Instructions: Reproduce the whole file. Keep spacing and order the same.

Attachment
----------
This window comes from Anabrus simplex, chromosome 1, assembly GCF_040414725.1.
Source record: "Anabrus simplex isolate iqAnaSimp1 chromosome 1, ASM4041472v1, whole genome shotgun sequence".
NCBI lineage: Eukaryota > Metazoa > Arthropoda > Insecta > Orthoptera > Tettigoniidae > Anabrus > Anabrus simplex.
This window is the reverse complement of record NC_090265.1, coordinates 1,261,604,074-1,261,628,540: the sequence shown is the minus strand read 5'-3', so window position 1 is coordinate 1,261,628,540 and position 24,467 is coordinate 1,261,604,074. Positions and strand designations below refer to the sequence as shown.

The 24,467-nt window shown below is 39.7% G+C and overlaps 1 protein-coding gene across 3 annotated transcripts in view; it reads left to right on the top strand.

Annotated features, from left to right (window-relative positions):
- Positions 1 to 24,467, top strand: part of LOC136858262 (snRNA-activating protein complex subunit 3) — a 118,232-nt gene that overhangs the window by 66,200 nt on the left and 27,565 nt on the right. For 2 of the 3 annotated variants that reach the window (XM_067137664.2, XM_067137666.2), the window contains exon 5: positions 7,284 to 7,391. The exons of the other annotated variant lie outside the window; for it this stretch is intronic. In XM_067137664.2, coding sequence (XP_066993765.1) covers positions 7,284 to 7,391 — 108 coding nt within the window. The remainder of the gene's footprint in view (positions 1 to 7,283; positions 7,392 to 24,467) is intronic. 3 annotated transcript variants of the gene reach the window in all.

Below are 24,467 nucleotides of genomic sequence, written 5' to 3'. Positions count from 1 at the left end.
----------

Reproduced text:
This window comes from Anabrus simplex, chromosome 1, assembly GCF_040414725.1.
Source record: "Anabrus simplex isolate iqAnaSimp1 chromosome 1, ASM4041472v1, whole genome shotgun sequence".
NCBI lineage: Eukaryota > Metazoa > Arthropoda > Insecta > Orthoptera > Tettigoniidae > Anabrus > Anabrus simplex.
This window is the reverse complement of record NC_090265.1, coordinates 1,261,604,074-1,261,628,540: the sequence shown is the minus strand read 5'-3', so window position 1 is coordinate 1,261,628,540 and position 24,467 is coordinate 1,261,604,074. Positions and strand designations below refer to the sequence as shown.

The 24,467-nt window shown below is 39.7% G+C and overlaps 1 protein-coding gene across 3 annotated transcripts in view; it reads left to right on the top strand.

Annotated features, from left to right (window-relative positions):
- Positions 1 to 24,467, top strand: part of LOC136858262 (snRNA-activating protein complex subunit 3) — a 118,232-nt gene that overhangs the window by 66,200 nt on the left and 27,565 nt on the right. For 2 of the 3 annotated variants that reach the window (XM_067137664.2, XM_067137666.2), the window contains exon 5: positions 7,284 to 7,391. The exons of the other annotated variant lie outside the window; for it this stretch is intronic. In XM_067137664.2, coding sequence (XP_066993765.1) covers positions 7,284 to 7,391 — 108 coding nt within the window. The remainder of the gene's footprint in view (positions 1 to 7,283; positions 7,392 to 24,467) is intronic. 3 annotated transcript variants of the gene reach the window in all.

Below are 24,467 nucleotides of genomic sequence, written 5' to 3'. Positions count from 1 at the left end.